At 8:14 p.m. on Saturday night, the North American League of Legends community was hit with what may be the biggest shock in league history. Cloud9 head coach Nick “LS” De Cesare was released from the organization, effective immediately. Now, if you don’t avidly follow the League Championship Series, this may seem like just another firing. Obviously these happen in traditional sports too, so one might question what all the drama surrounding this specific firing is about. It’s important to understand that this story is still very much in the developing stage, but how the team handles communications throughout the rest of the event will have major implications for how future situations are dealt with.
What makes this such a massive deal is that Cloud9, a perennial top-tier North American franchise, gutted their roster from last year in favor of a team built entirely around LS. This included South Korean players Park “Summit” Woo-tae and Kim “Berserker” Min-cheol, who uprooted their careers in the higher-regarded League Champions Korea to play for LS in America. Cloud9 made it very clear this offseason that their team branding would be centered around LS The players that swore by his style of play and upheld his coaching philosophy suddenly fired him with no explanation a mere four games into the season.
Now, it’s no doubt that having LS as a coach was an experiment. He is a celebrity in the League of Legends world, not just as a coach but also as a streamer and caster. His style of play breaks the mold of the usual strategic status quo. In traditional sports, when this kind of coach is hired, it’s usually understood that if things go south, there’s a short leash. However, LS’ tenure as Cloud9 head coach had not been going badly as of the time of his release. The team was 3-1 and tied for first place in the league.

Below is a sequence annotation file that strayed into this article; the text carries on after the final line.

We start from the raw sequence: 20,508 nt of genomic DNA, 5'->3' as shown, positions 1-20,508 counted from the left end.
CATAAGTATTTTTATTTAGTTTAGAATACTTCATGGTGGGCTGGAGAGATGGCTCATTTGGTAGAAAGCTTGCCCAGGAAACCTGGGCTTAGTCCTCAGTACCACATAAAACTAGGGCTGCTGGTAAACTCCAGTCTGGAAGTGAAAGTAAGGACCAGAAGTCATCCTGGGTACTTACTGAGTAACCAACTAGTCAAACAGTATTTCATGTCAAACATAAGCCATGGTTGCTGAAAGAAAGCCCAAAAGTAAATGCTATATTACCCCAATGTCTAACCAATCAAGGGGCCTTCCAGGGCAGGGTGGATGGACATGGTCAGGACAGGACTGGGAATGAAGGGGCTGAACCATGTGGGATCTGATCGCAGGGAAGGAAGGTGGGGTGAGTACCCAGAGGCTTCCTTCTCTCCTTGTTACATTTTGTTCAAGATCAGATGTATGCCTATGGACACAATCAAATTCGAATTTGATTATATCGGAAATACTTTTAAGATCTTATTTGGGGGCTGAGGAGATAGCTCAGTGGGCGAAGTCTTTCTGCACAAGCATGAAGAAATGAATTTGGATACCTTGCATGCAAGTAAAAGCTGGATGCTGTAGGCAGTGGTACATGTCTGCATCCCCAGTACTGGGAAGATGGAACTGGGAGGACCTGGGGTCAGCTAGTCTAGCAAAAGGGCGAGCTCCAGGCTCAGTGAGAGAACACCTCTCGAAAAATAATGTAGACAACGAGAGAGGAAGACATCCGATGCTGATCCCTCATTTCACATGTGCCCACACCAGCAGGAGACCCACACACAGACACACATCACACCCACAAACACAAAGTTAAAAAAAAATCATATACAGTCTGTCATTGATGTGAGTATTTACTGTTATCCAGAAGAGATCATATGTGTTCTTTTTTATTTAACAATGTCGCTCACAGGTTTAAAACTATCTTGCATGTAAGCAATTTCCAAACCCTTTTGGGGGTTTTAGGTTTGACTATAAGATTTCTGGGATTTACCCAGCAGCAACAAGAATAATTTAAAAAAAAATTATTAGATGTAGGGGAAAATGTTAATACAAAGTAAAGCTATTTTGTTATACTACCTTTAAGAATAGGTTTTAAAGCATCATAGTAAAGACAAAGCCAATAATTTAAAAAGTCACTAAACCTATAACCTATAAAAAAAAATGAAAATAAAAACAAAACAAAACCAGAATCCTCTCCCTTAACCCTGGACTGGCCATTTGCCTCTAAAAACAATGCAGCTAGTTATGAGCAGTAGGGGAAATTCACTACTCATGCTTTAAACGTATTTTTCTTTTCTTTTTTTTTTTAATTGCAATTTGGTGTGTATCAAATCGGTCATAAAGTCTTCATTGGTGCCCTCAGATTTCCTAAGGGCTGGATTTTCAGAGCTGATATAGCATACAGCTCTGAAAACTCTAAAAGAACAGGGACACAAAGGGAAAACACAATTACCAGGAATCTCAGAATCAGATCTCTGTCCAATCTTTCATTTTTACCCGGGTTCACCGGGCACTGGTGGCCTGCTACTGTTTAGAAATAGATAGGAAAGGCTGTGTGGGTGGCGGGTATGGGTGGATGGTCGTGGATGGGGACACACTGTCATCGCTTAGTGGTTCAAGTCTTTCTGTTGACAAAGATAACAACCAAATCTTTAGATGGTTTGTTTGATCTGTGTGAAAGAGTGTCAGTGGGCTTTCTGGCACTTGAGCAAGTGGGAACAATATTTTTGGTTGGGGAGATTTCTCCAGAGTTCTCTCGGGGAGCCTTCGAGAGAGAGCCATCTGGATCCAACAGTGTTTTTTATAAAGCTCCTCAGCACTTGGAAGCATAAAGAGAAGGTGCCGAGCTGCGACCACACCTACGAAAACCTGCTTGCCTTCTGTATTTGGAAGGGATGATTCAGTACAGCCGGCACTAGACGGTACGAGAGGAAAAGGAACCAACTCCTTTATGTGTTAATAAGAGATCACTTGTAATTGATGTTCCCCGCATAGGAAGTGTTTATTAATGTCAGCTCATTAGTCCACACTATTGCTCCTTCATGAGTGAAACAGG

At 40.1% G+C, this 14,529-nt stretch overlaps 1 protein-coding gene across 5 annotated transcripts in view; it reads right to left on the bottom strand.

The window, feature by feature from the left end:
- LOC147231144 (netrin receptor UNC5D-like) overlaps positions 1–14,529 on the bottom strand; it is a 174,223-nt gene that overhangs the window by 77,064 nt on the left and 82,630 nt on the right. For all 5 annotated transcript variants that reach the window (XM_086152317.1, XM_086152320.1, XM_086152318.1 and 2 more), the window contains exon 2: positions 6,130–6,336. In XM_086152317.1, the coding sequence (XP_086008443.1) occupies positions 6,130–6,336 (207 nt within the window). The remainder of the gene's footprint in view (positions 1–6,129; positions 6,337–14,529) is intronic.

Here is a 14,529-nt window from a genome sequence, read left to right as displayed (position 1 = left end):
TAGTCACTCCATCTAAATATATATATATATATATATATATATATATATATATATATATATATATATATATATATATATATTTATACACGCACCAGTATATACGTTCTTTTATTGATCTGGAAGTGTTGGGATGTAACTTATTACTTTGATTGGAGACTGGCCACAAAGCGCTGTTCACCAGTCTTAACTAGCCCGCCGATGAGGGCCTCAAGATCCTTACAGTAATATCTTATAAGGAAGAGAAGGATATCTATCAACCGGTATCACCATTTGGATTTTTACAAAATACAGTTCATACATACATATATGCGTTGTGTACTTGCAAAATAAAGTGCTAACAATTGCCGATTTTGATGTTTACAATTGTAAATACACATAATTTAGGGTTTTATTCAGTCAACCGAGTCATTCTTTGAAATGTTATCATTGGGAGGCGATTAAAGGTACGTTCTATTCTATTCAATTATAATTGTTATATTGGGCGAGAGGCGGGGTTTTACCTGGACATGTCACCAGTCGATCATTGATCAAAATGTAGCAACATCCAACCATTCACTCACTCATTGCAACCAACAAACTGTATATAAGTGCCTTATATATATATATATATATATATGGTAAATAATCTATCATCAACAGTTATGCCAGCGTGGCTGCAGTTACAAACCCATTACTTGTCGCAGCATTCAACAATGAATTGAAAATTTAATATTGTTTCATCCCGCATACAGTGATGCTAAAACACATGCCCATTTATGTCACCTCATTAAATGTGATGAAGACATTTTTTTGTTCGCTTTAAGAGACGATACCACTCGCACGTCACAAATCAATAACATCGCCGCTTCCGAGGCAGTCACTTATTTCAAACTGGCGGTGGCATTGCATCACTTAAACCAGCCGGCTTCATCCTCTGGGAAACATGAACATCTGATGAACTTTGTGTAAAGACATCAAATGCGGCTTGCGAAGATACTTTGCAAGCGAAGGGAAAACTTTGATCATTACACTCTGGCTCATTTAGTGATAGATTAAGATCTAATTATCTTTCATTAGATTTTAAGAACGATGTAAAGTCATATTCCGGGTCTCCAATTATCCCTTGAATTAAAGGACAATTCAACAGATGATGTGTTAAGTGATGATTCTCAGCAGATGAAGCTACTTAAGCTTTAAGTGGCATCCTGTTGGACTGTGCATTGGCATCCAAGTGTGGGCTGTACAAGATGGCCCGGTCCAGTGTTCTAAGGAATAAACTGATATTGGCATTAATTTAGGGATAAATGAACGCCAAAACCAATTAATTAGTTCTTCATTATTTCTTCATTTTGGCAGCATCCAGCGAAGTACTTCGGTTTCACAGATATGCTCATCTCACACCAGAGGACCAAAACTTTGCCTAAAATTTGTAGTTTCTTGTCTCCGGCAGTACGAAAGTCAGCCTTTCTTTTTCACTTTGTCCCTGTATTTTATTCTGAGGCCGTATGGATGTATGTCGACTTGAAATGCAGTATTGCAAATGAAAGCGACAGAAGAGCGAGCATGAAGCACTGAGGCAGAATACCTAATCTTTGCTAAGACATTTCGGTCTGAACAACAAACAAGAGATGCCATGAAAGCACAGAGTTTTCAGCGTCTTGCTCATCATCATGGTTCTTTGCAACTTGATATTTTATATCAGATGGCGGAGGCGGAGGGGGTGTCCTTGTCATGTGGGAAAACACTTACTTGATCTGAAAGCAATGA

For a comparison to traditional sports, let’s look at the NFL. In the past season, the Jacksonville Jaguars hired college coach Urban Meyer to lead the team. Meyer is a well-known name in football but was definitely seen as an experiment considering his lack of professional coaching experience. Just like LS, he was released by his organization in his first season of work, but unlike LS’ two-week stint, Meyer held the position for 13 weeks. Within his term, Meyer was fined $100,000 for violating NFL practice rules, was accused of kicking one of his players and was seen at a bar in Columbus, Ohio having inappropriate contact with a woman that was not his wife.
All of those infractions happened before Meyer was let go by the Jaguars. LS was let go without any public-facing controversy leading up to the decision. Here’s where Cloud9 has an important responsibility to uphold: If this ordeal is allowed to boil over with no transparency from the organization, League of Legends esports will lose a great deal of credibility. The community deserves a substantive answer for why the firing occurred. If a traditional sports team fired a coach that was having a successful season without a valid reason, those involved in the sport would go ballistic. If Cloud9 has a good reason, obviously this move could be justified, but the people deserve to know what that reason is.